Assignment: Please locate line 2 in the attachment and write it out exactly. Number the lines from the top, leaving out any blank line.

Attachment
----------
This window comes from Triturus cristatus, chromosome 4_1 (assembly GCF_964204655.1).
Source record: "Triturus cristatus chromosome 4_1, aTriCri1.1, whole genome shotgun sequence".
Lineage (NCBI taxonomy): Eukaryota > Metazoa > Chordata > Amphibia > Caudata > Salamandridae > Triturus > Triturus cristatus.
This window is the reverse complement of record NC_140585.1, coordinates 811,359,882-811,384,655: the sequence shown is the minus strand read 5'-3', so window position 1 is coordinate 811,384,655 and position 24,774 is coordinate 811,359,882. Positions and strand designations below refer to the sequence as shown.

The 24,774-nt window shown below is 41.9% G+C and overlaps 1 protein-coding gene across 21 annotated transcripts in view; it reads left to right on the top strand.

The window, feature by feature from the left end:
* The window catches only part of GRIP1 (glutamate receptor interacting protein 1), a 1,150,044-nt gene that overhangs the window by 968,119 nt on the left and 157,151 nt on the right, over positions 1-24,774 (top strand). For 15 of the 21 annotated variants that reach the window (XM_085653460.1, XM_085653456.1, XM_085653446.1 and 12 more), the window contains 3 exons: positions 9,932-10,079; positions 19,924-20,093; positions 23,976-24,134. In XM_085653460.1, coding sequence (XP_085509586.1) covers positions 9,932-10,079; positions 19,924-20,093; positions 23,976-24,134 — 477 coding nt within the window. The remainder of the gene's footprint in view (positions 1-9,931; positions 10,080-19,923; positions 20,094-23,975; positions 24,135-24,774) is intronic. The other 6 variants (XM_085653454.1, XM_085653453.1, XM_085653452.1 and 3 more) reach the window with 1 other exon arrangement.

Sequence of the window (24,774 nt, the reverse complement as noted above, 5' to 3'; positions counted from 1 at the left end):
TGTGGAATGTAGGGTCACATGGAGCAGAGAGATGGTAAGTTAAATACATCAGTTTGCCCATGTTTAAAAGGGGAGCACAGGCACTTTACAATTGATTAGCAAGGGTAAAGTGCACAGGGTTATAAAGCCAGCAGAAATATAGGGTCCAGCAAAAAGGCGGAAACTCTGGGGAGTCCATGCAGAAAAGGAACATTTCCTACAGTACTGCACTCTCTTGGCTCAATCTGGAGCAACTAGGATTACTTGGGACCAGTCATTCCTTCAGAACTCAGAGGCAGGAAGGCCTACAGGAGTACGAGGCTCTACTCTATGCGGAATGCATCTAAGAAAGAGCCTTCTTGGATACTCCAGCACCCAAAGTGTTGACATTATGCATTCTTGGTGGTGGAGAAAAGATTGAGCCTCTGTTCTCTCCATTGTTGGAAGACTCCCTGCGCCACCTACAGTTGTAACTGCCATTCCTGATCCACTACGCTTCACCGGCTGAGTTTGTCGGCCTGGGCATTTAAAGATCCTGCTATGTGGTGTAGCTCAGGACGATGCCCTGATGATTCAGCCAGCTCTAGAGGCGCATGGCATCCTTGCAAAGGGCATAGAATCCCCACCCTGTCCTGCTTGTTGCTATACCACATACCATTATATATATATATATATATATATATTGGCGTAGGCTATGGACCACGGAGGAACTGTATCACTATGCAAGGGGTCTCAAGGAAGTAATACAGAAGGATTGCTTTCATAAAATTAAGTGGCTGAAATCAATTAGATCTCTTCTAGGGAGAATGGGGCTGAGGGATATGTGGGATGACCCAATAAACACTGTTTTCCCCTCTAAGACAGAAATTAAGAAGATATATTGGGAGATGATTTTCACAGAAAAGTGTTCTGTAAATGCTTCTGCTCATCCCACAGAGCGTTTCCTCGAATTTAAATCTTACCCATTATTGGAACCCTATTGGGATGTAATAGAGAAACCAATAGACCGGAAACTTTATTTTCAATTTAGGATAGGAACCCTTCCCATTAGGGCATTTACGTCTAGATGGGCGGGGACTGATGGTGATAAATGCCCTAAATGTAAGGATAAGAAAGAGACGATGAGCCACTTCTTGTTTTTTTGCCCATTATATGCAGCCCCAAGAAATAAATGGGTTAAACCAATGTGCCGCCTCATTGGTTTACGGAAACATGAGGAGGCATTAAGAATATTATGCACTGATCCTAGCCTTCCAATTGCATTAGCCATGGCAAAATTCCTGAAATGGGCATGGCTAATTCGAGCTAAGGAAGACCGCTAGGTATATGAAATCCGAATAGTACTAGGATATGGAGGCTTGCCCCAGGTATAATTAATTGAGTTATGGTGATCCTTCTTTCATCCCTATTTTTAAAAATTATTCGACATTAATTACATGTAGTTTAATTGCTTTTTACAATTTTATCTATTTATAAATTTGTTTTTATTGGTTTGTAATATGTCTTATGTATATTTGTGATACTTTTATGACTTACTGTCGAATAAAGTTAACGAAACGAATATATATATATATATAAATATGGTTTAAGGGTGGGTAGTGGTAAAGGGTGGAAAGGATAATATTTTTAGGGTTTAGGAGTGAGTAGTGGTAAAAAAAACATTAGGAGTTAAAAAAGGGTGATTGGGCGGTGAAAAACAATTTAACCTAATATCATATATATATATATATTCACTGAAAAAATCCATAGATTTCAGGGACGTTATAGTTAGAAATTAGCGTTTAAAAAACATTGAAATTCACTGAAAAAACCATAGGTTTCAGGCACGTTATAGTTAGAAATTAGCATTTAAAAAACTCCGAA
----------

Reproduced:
Source record: "Triturus cristatus chromosome 4_1, aTriCri1.1, whole genome shotgun sequence".